Mortal Thoughts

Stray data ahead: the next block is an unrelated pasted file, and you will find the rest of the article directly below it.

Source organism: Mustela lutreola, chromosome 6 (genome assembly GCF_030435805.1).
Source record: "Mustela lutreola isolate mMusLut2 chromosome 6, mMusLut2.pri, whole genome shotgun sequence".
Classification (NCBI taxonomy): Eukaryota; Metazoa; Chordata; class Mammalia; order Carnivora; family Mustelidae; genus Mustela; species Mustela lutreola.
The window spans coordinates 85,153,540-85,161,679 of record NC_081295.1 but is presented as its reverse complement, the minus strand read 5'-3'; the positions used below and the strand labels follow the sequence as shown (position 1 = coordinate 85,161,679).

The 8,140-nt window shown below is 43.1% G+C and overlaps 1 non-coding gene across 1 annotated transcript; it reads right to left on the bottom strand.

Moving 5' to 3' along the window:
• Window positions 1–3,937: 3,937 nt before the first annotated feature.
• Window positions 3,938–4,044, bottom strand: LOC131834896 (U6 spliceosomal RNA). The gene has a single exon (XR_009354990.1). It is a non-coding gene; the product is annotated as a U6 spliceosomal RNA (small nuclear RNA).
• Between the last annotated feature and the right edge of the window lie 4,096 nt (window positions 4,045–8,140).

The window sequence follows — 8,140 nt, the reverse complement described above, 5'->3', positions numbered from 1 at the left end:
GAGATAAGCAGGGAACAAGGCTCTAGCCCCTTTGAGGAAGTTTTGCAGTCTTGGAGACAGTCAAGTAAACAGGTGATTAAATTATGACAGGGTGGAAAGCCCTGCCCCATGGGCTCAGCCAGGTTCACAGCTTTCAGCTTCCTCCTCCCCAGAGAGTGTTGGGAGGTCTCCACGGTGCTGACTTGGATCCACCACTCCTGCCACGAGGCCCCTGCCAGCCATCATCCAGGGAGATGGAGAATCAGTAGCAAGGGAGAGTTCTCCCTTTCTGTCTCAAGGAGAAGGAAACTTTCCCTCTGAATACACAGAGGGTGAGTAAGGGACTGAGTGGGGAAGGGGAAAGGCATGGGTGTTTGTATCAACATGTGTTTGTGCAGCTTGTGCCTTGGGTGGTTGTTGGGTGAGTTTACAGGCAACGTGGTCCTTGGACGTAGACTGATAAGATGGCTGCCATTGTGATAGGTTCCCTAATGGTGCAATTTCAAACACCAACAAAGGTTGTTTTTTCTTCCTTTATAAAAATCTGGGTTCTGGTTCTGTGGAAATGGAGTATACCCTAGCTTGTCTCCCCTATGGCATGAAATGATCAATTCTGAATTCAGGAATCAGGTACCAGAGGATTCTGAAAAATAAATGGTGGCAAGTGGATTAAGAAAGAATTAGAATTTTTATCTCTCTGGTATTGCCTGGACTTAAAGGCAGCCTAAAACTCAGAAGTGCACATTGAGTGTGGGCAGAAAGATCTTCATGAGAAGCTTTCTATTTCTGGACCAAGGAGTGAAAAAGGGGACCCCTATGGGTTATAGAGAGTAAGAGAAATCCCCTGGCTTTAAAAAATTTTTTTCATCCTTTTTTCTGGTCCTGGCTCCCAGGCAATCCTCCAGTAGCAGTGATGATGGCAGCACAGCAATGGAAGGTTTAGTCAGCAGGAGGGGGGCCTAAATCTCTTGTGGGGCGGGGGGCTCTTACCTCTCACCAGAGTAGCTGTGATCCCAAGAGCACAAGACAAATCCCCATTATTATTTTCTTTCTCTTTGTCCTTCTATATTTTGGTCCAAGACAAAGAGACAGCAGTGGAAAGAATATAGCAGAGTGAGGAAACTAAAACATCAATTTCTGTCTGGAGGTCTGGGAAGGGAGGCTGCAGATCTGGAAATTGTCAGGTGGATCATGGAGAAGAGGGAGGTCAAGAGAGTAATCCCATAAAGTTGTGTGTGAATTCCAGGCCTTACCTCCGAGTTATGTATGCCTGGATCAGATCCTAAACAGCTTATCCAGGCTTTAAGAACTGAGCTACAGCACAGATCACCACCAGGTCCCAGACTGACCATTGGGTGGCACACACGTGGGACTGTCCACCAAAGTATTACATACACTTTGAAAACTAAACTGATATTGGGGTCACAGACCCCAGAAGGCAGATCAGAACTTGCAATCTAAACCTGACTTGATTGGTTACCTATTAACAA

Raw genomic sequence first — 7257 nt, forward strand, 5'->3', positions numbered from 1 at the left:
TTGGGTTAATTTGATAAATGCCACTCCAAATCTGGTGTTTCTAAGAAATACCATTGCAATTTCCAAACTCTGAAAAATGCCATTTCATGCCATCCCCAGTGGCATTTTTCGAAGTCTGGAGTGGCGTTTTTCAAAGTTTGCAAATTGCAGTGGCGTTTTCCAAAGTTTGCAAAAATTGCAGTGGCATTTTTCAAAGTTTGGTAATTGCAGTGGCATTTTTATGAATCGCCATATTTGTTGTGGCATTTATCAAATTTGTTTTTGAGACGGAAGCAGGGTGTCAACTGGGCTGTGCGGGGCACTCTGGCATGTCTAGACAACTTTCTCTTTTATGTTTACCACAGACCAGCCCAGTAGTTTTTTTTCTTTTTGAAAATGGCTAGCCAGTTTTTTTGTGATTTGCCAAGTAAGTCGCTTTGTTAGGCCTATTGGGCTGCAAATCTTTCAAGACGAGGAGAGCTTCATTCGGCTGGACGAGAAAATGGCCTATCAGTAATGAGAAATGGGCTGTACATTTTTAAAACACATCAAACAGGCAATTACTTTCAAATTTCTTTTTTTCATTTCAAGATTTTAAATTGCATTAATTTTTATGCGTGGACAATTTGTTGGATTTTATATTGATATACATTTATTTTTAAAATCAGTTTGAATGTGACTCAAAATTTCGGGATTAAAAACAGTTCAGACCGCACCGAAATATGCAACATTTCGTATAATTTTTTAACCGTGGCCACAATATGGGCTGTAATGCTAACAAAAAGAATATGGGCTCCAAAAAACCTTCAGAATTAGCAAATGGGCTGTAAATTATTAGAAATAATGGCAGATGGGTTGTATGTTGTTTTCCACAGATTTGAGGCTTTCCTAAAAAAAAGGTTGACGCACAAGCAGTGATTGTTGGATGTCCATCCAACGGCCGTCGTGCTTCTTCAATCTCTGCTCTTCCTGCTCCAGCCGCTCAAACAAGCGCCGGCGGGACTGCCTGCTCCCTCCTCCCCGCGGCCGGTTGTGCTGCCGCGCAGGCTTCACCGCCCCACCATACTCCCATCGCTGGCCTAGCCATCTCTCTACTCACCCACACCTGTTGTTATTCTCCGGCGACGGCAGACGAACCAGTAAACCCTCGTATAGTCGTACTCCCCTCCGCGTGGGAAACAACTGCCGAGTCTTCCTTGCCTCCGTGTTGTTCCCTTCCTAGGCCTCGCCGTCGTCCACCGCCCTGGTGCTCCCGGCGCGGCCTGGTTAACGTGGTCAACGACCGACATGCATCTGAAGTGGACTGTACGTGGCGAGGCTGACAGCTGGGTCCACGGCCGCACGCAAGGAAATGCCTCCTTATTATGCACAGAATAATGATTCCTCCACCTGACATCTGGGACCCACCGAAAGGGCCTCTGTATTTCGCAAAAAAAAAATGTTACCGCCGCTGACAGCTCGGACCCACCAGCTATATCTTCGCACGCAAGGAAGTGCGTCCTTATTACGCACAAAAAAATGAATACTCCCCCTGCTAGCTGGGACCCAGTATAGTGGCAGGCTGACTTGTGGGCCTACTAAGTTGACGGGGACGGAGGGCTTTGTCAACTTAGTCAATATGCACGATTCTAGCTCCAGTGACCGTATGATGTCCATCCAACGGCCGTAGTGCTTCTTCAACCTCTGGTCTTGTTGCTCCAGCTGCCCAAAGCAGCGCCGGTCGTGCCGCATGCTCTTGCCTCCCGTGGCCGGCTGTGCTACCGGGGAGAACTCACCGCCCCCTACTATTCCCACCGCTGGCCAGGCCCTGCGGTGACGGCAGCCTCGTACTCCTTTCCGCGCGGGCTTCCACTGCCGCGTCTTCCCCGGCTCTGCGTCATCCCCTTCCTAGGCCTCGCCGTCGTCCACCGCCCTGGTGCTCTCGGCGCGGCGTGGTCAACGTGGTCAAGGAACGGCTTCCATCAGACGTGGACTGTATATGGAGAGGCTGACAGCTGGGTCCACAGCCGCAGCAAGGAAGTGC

Even when he's not working with his own material, Alan Rudolph remains one of our sharpest film stylists. In this 1991 feature—a somber thriller involving wife abuse and murder in New Jersey, written by William Reilly and Claude Kerven—he does such a good job with the storytelling and the actors that the broadness of the film's depiction of a working-class milieu doesn't seem unduly jarring, anchored as it is in an effectively distancing New Age score by Mark Isham. Demi Moore, who also coproduced, stars as the best friend and coworker of a hairdresser (Glenne Headly) married to an abusive layabout (Bruce Willis). If in the past Rudolph has tended to romanticize the sordidness of working-class life (as in Remember My Name and Choose Me), here he seems to be trying to overcompensate with a vengeance, but the fleetness of his camera moves and editing and the strength of his lead actors (who also include Harvey Keitel and Billie Neal as police detectives) keep one riveted to the screen.

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